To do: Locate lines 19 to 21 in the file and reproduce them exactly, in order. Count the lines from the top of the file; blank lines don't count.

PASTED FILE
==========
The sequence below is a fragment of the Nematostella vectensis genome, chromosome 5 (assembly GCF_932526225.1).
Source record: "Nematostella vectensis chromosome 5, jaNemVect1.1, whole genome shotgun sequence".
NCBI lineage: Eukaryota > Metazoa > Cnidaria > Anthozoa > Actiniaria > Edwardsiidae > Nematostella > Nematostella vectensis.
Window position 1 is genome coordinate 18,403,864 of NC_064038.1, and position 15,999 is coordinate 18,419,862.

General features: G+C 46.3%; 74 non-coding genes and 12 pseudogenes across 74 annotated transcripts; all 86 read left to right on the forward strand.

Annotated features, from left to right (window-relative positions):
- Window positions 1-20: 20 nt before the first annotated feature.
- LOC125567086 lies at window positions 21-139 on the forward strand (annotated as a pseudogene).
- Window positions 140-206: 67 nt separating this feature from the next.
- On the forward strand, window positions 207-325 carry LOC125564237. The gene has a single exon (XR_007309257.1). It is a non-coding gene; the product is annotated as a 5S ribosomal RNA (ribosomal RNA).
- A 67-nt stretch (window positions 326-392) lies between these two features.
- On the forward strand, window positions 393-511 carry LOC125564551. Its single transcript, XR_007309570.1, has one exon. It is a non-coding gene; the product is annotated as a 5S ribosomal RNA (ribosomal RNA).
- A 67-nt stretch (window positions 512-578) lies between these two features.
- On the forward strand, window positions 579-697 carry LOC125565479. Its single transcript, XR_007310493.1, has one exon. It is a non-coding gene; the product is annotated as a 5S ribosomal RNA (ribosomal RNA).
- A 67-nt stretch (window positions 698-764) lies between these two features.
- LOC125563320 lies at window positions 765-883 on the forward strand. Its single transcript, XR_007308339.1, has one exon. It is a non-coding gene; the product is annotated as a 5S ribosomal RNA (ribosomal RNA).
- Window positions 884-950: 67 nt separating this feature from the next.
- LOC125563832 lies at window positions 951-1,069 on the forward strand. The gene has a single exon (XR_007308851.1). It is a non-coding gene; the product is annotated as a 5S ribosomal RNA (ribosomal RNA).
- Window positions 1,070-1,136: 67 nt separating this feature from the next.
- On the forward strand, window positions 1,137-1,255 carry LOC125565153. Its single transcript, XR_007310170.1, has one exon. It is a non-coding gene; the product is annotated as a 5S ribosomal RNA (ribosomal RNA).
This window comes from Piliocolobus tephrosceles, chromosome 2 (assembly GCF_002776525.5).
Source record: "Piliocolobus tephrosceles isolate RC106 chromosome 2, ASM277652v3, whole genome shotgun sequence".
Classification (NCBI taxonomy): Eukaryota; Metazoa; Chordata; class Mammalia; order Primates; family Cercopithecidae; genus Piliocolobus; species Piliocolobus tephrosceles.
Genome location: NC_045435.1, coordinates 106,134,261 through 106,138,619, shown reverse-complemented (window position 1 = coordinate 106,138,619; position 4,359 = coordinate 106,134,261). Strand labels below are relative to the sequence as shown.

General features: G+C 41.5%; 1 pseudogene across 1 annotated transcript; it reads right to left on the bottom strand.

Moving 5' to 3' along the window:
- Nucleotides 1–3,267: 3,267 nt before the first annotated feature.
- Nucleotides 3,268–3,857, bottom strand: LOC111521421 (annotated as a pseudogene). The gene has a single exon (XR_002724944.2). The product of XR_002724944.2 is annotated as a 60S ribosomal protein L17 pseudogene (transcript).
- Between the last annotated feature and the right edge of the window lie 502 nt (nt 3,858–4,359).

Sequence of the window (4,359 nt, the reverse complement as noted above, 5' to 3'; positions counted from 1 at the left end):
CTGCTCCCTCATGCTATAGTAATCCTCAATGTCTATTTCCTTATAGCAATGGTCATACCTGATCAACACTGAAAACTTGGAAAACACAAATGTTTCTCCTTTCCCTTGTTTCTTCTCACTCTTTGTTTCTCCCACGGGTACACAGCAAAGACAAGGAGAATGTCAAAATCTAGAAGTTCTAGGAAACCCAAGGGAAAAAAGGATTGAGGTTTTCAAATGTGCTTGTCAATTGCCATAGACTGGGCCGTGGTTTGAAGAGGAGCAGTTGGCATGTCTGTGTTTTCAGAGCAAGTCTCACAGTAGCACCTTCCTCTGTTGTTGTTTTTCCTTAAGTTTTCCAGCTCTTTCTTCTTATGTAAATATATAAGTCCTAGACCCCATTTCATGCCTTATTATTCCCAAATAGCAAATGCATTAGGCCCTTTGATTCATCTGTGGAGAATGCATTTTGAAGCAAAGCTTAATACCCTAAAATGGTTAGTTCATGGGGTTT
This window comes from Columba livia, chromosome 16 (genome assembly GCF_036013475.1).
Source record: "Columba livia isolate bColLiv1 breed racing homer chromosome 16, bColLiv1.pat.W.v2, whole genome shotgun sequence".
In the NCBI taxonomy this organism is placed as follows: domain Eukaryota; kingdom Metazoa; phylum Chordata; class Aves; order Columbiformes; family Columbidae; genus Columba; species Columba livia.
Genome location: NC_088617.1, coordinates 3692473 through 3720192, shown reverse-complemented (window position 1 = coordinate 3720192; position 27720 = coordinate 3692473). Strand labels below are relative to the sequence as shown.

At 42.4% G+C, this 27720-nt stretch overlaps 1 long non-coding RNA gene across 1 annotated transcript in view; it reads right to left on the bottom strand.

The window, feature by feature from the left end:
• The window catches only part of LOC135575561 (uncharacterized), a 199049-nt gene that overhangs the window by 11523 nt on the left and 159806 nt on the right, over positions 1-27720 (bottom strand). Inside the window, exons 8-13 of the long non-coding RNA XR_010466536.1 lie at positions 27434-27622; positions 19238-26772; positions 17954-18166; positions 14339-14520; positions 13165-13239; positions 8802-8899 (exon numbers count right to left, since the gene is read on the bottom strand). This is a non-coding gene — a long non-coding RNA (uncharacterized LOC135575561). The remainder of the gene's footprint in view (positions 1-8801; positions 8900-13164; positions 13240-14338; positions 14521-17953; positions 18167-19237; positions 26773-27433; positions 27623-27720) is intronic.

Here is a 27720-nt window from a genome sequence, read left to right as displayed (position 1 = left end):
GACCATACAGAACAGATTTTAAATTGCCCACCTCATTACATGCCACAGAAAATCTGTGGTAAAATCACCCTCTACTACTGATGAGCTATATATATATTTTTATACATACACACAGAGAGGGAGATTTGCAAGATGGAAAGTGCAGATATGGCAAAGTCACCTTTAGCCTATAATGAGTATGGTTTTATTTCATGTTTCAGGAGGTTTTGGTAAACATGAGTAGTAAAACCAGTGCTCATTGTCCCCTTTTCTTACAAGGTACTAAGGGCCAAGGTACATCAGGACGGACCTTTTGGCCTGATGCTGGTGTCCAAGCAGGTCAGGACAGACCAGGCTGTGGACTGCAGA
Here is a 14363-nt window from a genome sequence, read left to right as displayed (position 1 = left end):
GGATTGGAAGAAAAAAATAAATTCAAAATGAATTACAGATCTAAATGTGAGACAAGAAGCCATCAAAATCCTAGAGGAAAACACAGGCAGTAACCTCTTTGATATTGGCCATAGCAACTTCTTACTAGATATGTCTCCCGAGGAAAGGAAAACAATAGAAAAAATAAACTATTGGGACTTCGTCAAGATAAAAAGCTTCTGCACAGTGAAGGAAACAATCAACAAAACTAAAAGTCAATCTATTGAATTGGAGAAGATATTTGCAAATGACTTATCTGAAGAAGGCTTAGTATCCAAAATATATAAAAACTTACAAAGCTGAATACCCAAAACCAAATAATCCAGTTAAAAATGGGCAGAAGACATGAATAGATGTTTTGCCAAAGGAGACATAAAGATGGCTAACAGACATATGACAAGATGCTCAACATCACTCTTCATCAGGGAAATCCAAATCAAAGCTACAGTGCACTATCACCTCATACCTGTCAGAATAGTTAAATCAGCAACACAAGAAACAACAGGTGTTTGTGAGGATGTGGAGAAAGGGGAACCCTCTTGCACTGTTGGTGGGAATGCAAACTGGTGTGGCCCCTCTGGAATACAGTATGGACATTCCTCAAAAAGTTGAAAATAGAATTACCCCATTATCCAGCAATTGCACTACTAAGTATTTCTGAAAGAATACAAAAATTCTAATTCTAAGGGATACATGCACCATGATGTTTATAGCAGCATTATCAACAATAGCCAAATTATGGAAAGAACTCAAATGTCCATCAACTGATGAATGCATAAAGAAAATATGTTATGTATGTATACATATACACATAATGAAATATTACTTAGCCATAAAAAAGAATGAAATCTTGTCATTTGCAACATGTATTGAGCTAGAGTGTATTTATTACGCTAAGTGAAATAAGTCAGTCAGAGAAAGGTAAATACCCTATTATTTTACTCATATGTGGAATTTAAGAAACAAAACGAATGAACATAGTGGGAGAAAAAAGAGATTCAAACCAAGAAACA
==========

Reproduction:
- Window positions 1,070-1,136: 67 nt separating this feature from the next.
- On the forward strand, window positions 1,137-1,255 carry LOC125565153. Its single transcript, XR_007310170.1, has one exon. It is a non-coding gene; the product is annotated as a 5S ribosomal RNA (ribosomal RNA).
This window comes from Piliocolobus tephrosceles, chromosome 2 (assembly GCF_002776525.5).